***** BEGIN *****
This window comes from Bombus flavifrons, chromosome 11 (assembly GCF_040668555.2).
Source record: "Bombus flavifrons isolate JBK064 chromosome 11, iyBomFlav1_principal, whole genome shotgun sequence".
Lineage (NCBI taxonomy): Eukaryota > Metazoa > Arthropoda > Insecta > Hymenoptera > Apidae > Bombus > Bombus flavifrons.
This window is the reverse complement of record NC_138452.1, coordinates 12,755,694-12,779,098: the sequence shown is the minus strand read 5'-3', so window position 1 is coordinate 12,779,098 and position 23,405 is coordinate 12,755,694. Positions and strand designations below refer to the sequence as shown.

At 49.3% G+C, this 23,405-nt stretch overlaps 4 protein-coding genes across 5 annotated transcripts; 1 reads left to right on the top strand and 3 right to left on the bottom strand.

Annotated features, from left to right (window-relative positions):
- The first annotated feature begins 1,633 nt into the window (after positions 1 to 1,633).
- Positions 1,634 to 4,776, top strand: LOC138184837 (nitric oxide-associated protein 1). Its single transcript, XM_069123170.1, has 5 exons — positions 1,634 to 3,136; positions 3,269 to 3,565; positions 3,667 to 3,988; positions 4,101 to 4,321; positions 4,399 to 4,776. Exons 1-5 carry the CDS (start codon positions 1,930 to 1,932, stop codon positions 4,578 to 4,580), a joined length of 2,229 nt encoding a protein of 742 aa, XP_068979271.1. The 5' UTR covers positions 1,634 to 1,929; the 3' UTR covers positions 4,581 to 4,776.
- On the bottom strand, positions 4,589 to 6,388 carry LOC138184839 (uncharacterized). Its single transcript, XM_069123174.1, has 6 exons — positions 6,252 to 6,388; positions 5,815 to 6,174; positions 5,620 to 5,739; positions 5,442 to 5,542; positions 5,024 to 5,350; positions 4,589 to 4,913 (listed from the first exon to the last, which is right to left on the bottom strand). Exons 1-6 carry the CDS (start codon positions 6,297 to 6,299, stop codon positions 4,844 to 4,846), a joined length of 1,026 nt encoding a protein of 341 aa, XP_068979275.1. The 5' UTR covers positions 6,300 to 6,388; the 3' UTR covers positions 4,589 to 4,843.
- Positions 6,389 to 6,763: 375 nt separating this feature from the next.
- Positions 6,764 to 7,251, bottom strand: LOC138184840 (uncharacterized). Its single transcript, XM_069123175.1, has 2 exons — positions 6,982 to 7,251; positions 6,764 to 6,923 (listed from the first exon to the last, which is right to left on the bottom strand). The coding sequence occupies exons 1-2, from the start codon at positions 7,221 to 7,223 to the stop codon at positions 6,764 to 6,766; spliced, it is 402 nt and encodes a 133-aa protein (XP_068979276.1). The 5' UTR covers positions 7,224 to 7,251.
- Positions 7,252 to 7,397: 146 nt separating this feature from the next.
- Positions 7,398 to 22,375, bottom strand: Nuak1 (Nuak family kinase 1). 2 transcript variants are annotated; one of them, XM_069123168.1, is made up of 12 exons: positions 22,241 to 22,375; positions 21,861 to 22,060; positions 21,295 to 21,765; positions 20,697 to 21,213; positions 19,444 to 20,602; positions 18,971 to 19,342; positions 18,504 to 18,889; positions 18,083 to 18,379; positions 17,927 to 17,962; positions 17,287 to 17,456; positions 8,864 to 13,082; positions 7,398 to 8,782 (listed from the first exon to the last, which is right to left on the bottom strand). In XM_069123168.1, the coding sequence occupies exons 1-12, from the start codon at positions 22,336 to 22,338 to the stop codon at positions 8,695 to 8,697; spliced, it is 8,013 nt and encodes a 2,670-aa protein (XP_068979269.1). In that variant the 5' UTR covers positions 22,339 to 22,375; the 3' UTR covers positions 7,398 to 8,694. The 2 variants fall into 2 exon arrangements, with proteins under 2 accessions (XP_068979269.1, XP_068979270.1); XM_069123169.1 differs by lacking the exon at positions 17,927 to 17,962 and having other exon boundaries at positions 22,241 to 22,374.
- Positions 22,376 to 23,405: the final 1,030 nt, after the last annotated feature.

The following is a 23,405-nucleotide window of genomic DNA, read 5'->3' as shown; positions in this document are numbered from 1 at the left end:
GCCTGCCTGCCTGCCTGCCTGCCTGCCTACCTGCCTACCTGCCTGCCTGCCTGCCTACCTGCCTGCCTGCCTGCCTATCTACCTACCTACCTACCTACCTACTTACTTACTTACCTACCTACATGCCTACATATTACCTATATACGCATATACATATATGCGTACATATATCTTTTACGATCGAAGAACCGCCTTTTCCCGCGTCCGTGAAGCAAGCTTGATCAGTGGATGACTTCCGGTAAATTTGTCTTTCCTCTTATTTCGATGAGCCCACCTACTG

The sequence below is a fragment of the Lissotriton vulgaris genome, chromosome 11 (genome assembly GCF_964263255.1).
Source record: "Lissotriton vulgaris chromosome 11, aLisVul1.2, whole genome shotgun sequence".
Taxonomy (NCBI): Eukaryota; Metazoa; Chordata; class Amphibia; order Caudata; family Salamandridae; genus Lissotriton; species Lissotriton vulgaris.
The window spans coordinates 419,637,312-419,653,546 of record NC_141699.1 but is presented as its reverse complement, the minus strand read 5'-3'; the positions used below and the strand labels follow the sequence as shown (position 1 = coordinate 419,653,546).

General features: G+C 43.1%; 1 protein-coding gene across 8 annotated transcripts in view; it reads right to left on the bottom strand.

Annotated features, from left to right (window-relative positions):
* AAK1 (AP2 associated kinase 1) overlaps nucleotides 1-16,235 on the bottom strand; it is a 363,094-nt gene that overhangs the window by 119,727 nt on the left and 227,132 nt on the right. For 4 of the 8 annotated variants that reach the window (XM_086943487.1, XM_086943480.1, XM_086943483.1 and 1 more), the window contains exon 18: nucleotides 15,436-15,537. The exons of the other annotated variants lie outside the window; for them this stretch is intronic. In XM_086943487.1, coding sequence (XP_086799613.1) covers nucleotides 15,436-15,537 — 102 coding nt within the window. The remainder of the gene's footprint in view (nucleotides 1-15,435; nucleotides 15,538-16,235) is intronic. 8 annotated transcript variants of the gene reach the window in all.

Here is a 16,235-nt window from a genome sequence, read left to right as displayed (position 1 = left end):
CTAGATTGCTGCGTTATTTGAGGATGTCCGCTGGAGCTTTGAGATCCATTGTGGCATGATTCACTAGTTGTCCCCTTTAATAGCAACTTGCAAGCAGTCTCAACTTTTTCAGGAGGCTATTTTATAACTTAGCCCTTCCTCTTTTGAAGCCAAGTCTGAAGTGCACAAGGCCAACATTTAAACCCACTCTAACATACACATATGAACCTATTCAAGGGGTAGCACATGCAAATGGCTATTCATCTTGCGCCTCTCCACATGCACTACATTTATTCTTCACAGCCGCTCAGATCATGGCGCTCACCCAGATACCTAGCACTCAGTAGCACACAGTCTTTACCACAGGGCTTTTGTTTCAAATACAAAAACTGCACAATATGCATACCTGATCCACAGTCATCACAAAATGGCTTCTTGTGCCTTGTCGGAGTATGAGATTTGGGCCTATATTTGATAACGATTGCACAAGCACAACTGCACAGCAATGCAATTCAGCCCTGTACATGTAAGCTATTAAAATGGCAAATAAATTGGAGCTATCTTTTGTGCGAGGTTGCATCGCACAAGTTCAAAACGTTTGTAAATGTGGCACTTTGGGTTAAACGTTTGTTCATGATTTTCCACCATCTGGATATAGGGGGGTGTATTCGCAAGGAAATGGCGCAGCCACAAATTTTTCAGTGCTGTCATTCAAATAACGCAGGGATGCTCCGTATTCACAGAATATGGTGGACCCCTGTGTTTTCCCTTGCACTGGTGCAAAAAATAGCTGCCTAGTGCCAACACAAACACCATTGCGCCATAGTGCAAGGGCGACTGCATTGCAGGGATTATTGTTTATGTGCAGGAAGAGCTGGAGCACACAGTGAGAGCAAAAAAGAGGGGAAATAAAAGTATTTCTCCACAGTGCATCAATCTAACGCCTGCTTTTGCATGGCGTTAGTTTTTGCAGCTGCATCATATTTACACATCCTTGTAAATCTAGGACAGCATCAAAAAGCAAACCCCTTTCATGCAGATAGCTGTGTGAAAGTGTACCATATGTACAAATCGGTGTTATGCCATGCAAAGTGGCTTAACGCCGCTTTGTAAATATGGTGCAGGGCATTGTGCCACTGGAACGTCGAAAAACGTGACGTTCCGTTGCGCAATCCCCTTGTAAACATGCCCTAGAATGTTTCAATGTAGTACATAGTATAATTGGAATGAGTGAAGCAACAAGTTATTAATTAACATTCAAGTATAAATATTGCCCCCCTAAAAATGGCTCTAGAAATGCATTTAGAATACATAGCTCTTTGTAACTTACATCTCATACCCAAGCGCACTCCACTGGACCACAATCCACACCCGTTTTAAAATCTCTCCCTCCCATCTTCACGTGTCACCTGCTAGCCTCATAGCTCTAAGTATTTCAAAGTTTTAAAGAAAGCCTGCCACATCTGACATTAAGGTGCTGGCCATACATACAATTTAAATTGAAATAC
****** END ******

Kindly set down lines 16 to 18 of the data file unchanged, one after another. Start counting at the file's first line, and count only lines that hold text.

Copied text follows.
GCCTGCCTGCCTGCCTGCCTGCCTGCCTACCTGCCTACCTGCCTGCCTGCCTGCCTACCTGCCTGCCTGCCTGCCTATCTACCTACCTACCTACCTACCTACTTACTTACTTACCTACCTACATGCCTACATATTACCTATATACGCATATACATATATGCGTACATATATCTTTTACGATCGAAGAACCGCCTTTTCCCGCGTCCGTGAAGCAAGCTTGATCAGTGGATGACTTCCGGTAAATTTGTCTTTCCTCTTATTTCGATGAGCCCACCTACTG

The sequence below is a fragment of the Lissotriton vulgaris genome, chromosome 11 (genome assembly GCF_964263255.1).
Source record: "Lissotriton vulgaris chromosome 11, aLisVul1.2, whole genome shotgun sequence".